Loading presentation...

Present Remotely

Send the link below via email or IM

Copy

Present to your audience

Start remote presentation

  • Invited audience members will follow you as you navigate and present
  • People invited to a presentation do not need a Prezi account
  • This link expires 10 minutes after you close the presentation
  • A maximum of 30 users can follow your presentation
  • Learn more about this feature in our knowledge base article

Do you really want to delete this prezi?

Neither you, nor the coeditors you shared it with will be able to recover it again.

DeleteCancel

Make your likes visible on Facebook?

Connect your Facebook account to Prezi and let your likes appear on your timeline.
You can change this under Settings & Account at any time.

No, thanks

6.03 Ethnicity & Nationality

No description
by

Renee Robinson

on 1 December 2013

Comments (0)

Please log in to add your comment.

Report abuse

Transcript of 6.03 Ethnicity & Nationality

6.03 Ethnicity & Nationality
FONTS
Interviewee #2
R-Where were you born?
M- I was born in Monmouthshire, Wales.

R-How long have you lived in your current town? Where else have you lived?
M- I have lived in London, England for the past 19 years. Before that, I lived in Essex for 1 year. I lived in Newport, Wales for 2 years and I lived in my birth town of Monmountshire for 4 years.
R-What is your nationality?
M-My nationality is English.
R-How would you describe or identify your ethnicity? What are some events and/or traditions that you participate in that highlight your ethnic heritage?
M- My ethnicity is Welsh. A tradition of Wales is Calennig where we give gifts on New Years Day. On Christmas, we have Plygain where the entire family sing from 3-6a.m on Christmas day. The day before, on Christmas Eve or Noson Gyflaith, our family makes our own toffee or 'taffy.' Also , some years I visit Wales to go to a book museum because literature is a major part of our culture. Authors like Roald Dahl and Ken Follett hail from Wales.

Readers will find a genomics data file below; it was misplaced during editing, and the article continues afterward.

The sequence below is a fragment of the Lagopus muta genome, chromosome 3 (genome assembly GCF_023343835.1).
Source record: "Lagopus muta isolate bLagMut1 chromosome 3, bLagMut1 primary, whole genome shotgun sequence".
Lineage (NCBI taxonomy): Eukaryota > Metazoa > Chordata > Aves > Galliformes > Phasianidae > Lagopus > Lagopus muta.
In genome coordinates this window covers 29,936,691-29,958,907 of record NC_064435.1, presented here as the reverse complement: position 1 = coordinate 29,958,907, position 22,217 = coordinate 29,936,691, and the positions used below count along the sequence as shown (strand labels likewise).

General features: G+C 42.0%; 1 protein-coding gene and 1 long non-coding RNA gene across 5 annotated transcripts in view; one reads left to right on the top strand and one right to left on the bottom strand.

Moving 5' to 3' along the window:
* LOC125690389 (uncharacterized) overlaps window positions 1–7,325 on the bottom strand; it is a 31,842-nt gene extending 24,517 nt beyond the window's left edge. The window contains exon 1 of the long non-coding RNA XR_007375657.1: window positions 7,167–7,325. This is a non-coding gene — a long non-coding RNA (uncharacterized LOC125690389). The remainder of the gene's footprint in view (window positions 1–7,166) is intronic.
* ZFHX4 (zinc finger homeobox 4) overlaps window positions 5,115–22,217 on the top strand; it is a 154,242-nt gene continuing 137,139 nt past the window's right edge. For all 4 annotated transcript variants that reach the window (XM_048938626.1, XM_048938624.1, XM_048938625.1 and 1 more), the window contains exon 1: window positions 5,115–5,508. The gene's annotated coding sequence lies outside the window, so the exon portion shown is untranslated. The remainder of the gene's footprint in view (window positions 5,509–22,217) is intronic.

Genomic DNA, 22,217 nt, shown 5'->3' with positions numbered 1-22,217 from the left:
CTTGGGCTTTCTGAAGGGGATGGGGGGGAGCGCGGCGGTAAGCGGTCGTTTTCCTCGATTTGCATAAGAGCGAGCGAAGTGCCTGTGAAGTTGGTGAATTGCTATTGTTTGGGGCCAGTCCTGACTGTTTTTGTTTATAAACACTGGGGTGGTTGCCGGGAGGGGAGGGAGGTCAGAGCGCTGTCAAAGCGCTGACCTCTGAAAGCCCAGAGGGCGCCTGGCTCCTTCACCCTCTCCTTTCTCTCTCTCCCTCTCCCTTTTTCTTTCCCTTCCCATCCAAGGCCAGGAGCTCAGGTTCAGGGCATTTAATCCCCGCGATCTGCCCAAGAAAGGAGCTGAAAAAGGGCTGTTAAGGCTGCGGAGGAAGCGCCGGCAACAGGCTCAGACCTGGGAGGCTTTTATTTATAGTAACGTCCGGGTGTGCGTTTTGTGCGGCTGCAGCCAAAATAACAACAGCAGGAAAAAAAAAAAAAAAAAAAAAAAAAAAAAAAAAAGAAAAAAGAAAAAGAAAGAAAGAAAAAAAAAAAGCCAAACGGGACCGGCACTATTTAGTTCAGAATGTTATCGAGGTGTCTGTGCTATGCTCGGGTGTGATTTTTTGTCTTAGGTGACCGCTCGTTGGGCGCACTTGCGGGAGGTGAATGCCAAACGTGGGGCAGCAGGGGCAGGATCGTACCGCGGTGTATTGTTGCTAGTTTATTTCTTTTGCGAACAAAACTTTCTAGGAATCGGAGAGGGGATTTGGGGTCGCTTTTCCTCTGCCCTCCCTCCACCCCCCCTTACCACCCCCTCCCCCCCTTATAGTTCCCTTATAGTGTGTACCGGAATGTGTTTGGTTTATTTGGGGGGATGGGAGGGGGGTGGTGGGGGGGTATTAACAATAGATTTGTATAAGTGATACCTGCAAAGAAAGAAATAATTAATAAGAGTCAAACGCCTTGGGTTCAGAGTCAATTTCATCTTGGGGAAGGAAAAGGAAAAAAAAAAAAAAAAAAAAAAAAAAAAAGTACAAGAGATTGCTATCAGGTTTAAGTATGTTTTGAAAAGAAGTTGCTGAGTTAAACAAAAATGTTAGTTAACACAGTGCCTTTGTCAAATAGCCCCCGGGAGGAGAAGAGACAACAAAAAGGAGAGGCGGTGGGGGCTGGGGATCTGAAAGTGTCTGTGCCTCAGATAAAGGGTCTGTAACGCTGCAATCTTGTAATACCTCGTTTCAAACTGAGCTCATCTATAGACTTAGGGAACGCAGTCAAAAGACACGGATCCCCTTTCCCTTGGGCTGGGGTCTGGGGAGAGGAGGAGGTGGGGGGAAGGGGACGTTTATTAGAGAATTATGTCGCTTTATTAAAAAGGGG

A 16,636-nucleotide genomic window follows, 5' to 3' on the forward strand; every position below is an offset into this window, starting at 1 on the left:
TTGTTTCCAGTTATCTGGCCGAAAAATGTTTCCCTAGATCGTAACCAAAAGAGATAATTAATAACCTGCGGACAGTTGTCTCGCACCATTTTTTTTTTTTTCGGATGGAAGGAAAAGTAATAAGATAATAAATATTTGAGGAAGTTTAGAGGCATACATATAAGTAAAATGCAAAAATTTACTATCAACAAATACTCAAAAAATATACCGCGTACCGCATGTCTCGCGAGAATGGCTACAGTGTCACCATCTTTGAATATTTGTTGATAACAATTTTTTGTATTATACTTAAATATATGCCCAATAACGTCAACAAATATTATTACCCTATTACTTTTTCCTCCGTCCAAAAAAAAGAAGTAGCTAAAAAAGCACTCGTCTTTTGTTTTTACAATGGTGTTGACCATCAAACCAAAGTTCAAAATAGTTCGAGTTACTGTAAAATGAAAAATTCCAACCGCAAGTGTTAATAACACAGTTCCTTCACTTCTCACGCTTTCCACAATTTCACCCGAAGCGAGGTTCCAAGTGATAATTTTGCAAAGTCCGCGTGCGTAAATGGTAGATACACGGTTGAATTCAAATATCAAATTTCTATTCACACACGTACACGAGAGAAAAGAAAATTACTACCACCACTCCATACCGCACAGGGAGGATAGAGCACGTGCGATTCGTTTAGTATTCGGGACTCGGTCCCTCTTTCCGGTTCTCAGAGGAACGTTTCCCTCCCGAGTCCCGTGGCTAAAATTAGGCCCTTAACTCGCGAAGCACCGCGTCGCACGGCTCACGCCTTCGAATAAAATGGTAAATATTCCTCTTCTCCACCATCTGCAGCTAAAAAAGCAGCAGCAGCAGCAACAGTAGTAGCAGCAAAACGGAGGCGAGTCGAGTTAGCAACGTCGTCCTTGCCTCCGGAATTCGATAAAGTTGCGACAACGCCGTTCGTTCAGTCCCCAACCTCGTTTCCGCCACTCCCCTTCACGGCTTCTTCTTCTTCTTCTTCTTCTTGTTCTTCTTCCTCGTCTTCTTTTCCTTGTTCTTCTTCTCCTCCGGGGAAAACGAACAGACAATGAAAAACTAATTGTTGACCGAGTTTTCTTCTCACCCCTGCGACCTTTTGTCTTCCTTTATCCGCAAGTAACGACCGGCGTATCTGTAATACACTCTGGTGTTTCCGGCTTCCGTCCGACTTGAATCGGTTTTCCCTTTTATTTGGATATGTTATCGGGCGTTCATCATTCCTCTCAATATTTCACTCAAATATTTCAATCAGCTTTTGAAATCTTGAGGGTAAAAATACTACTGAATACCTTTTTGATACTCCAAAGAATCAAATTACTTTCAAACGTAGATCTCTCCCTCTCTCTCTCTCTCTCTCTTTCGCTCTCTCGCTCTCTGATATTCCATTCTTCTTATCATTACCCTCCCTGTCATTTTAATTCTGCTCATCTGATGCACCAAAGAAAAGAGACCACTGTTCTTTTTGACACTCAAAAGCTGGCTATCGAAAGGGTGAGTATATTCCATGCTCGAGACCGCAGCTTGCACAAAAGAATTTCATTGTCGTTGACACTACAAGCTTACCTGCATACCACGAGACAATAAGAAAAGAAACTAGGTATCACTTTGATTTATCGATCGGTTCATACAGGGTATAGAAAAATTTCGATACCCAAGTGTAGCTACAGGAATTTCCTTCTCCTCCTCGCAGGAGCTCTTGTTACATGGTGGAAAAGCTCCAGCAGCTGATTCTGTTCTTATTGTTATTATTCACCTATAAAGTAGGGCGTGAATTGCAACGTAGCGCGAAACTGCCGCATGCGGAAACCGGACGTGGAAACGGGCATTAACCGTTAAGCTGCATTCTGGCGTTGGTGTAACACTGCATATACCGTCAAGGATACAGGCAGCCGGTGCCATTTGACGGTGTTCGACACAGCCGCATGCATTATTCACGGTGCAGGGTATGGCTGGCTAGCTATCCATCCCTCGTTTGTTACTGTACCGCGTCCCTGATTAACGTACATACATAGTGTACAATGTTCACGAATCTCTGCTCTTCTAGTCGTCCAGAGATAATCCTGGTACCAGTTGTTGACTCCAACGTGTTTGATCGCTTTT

R-Which cultural affiliation do you consider most important to you personally: ethnicity or nationality? Why do you consider it most important?
M-I believe that my nationality is more important because I feel that I have a stronger connection to this country being that I lived there for 20 years. Therefore, I feel that I have a better relationship to this land because I don't remember Wales that well.
R-How do you connect with your nationality?
M- I connect with my nationality more because I have a stronger English accent and I also practice English customs as well as enjoying their cuisine.
R-Do you have any family?
M- I am an only child, but my parents both live in Monmountshire, Wales.
R- Compare your life between your nationality and ethnicity?
M- I lived in a small, poor village in Monmountshire, Wales and now I live in an apartment in England. So, I favor my status in England a bit more.

Conclusion
Interviewee #3
R-Where were you born?
N-I was born in Sudan.
R-How long have you lived in your current town? Where else have you lived?
N- I have lived in Melbourne, Australia for 15 years. I spent 9 years in my birth country, Sudan.
R-What is your nationality?
N- My nationality is Australian.
R-How would you describe or identify your ethnicity? What are some events and/or traditions that you participate in that highlight your ethnic heritage?
N- My ethnicity is Sudanese, specifically south Sudan. I participate in dancing to traditional music to staying intact to my culture.